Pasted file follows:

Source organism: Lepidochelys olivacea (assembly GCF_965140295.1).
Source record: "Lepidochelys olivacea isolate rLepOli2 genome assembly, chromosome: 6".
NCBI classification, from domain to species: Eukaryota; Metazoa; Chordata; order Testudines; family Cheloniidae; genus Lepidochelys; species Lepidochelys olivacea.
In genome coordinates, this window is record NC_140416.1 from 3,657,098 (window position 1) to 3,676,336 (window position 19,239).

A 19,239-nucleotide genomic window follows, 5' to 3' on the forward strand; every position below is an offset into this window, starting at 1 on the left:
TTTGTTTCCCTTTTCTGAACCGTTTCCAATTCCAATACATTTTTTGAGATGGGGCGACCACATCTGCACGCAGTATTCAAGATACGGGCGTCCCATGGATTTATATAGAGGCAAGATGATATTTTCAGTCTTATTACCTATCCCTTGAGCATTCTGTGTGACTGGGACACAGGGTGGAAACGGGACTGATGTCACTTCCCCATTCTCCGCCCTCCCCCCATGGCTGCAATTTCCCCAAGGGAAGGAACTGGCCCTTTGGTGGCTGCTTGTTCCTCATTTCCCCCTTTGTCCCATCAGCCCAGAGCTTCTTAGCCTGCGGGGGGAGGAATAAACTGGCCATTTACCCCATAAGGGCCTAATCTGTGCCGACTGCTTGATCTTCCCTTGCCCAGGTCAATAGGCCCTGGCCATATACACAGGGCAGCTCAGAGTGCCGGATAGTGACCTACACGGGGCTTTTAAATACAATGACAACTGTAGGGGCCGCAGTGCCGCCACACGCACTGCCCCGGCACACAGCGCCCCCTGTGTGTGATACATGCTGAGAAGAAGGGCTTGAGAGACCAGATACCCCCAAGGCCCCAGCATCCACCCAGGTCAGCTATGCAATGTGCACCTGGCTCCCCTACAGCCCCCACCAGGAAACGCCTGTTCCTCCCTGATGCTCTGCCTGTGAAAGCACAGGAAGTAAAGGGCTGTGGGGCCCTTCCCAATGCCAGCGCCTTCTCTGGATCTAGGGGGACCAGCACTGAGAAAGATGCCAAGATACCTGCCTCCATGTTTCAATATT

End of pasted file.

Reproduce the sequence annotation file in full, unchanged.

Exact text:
Source organism: Lepidochelys olivacea (assembly GCF_965140295.1).
Source record: "Lepidochelys olivacea isolate rLepOli2 genome assembly, chromosome: 6".
NCBI classification, from domain to species: Eukaryota; Metazoa; Chordata; order Testudines; family Cheloniidae; genus Lepidochelys; species Lepidochelys olivacea.
In genome coordinates, this window is record NC_140416.1 from 3,657,098 (window position 1) to 3,676,336 (window position 19,239).

A 19,239-nucleotide genomic window follows, 5' to 3' on the forward strand; every position below is an offset into this window, starting at 1 on the left:
TTTGTTTCCCTTTTCTGAACCGTTTCCAATTCCAATACATTTTTTGAGATGGGGCGACCACATCTGCACGCAGTATTCAAGATACGGGCGTCCCATGGATTTATATAGAGGCAAGATGATATTTTCAGTCTTATTACCTATCCCTTGAGCATTCTGTGTGACTGGGACACAGGGTGGAAACGGGACTGATGTCACTTCCCCATTCTCCGCCCTCCCCCCATGGCTGCAATTTCCCCAAGGGAAGGAACTGGCCCTTTGGTGGCTGCTTGTTCCTCATTTCCCCCTTTGTCCCATCAGCCCAGAGCTTCTTAGCCTGCGGGGGGAGGAATAAACTGGCCATTTACCCCATAAGGGCCTAATCTGTGCCGACTGCTTGATCTTCCCTTGCCCAGGTCAATAGGCCCTGGCCATATACACAGGGCAGCTCAGAGTGCCGGATAGTGACCTACACGGGGCTTTTAAATACAATGACAACTGTAGGGGCCGCAGTGCCGCCACACGCACTGCCCCGGCACACAGCGCCCCCTGTGTGTGATACATGCTGAGAAGAAGGGCTTGAGAGACCAGATACCCCCAAGGCCCCAGCATCCACCCAGGTCAGCTATGCAATGTGCACCTGGCTCCCCTACAGCCCCCACCAGGAAACGCCTGTTCCTCCCTGATGCTCTGCCTGTGAAAGCACAGGAAGTAAAGGGCTGTGGGGCCCTTCCCAATGCCAGCGCCTTCTCTGGATCTAGGGGGACCAGCACTGAGAAAGATGCCAAGATACCTGCCTCCATGTTTCAATATT